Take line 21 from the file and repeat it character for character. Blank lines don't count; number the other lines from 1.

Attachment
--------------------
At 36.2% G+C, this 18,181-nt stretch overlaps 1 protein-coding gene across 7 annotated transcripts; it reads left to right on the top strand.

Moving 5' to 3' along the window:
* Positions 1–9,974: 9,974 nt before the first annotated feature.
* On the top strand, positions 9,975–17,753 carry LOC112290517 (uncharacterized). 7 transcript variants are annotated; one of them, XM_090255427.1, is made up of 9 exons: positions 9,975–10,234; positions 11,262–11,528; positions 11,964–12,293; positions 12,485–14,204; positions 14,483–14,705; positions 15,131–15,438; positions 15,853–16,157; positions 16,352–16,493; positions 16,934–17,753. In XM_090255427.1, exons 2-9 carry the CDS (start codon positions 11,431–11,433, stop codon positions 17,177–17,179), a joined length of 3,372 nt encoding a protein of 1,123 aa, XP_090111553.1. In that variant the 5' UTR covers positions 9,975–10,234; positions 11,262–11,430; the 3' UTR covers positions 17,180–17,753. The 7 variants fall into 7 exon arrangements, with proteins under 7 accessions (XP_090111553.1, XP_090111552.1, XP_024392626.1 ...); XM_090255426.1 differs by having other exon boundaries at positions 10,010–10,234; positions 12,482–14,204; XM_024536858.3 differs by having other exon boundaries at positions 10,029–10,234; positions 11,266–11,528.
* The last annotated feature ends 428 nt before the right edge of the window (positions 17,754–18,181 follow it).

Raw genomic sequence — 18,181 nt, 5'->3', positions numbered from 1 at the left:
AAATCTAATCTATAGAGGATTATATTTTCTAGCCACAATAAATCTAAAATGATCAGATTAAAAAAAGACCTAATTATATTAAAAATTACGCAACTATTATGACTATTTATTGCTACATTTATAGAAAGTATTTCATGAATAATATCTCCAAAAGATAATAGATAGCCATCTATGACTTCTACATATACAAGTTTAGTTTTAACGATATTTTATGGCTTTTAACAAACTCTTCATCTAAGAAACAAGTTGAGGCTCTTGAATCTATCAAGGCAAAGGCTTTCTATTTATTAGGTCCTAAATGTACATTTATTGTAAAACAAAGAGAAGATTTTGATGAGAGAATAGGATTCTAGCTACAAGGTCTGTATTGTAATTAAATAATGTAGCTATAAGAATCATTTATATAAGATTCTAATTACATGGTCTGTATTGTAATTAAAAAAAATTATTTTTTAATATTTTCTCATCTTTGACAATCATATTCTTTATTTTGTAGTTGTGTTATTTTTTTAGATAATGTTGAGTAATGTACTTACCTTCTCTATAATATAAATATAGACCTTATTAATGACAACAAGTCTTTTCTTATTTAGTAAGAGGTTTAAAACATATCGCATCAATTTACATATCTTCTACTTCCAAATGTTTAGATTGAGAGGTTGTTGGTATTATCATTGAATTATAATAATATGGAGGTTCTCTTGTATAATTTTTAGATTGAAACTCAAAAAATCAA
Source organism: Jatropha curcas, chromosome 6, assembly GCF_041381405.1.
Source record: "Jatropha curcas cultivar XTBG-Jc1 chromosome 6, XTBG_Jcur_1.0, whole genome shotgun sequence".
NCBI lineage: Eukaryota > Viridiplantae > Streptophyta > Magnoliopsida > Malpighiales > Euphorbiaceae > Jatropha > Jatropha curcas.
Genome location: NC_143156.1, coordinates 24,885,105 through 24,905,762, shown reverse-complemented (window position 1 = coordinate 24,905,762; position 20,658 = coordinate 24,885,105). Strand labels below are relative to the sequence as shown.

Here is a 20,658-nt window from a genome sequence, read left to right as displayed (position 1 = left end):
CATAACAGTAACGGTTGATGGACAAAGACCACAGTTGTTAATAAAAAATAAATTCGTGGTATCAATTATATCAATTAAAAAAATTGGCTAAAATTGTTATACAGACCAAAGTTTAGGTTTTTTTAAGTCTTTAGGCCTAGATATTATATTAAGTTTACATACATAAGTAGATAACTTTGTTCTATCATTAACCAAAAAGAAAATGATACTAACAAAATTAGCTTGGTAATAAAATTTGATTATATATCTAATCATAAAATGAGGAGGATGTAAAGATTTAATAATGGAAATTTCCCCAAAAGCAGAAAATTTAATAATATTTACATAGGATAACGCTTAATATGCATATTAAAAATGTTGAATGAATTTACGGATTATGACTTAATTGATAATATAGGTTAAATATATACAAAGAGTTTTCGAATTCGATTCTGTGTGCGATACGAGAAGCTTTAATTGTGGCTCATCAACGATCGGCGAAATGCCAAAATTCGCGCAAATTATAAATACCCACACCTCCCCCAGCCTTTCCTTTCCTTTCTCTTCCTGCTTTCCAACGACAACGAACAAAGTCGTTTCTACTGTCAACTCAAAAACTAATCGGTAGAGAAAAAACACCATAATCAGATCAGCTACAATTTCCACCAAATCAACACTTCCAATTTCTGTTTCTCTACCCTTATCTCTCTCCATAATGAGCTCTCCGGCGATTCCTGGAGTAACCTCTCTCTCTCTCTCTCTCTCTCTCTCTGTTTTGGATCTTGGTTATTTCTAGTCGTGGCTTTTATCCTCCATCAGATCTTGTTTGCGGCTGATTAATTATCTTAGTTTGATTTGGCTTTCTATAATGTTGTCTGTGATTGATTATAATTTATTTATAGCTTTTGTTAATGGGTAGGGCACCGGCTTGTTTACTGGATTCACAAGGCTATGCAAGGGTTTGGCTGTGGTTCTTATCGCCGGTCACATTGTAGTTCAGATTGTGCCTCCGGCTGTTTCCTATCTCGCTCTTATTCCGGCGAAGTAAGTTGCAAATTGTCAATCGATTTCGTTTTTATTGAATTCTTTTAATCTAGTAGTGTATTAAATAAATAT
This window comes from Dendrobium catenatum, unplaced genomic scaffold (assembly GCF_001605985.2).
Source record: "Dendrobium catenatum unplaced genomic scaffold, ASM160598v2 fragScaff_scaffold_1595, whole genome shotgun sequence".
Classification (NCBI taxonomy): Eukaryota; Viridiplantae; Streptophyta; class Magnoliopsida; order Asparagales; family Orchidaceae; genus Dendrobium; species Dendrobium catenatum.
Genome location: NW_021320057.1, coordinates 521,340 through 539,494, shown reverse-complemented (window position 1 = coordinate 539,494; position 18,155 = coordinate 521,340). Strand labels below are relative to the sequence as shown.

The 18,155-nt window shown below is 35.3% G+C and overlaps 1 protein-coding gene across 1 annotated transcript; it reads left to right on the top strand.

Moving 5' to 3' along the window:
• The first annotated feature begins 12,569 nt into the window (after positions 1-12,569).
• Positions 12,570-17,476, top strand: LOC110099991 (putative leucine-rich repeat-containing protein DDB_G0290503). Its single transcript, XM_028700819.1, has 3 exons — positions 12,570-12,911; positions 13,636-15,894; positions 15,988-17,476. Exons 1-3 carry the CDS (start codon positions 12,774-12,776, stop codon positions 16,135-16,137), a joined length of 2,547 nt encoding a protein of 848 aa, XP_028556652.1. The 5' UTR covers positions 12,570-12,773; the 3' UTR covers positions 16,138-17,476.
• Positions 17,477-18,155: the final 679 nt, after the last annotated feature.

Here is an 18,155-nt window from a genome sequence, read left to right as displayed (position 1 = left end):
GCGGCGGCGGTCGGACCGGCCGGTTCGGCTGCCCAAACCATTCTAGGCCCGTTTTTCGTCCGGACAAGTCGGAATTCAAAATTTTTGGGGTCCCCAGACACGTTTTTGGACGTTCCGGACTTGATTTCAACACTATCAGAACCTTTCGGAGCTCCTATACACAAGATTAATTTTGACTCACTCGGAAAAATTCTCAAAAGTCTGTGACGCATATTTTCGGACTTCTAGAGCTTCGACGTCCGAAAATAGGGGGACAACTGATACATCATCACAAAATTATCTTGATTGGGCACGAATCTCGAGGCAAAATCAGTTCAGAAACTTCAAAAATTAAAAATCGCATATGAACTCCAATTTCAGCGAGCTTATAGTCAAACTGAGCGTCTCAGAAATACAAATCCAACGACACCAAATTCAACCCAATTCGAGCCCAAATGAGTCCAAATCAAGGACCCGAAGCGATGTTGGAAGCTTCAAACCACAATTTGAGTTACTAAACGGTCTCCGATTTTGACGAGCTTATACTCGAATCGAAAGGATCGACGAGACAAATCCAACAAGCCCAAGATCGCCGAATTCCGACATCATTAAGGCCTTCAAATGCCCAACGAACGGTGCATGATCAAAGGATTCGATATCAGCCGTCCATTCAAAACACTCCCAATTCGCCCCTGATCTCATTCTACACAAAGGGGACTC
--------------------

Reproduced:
• Positions 12,570-17,476, top strand: LOC110099991 (putative leucine-rich repeat-containing protein DDB_G0290503). Its single transcript, XM_028700819.1, has 3 exons — positions 12,570-12,911; positions 13,636-15,894; positions 15,988-17,476. Exons 1-3 carry the CDS (start codon positions 12,774-12,776, stop codon positions 16,135-16,137), a joined length of 2,547 nt encoding a protein of 848 aa, XP_028556652.1. The 5' UTR covers positions 12,570-12,773; the 3' UTR covers positions 16,138-17,476.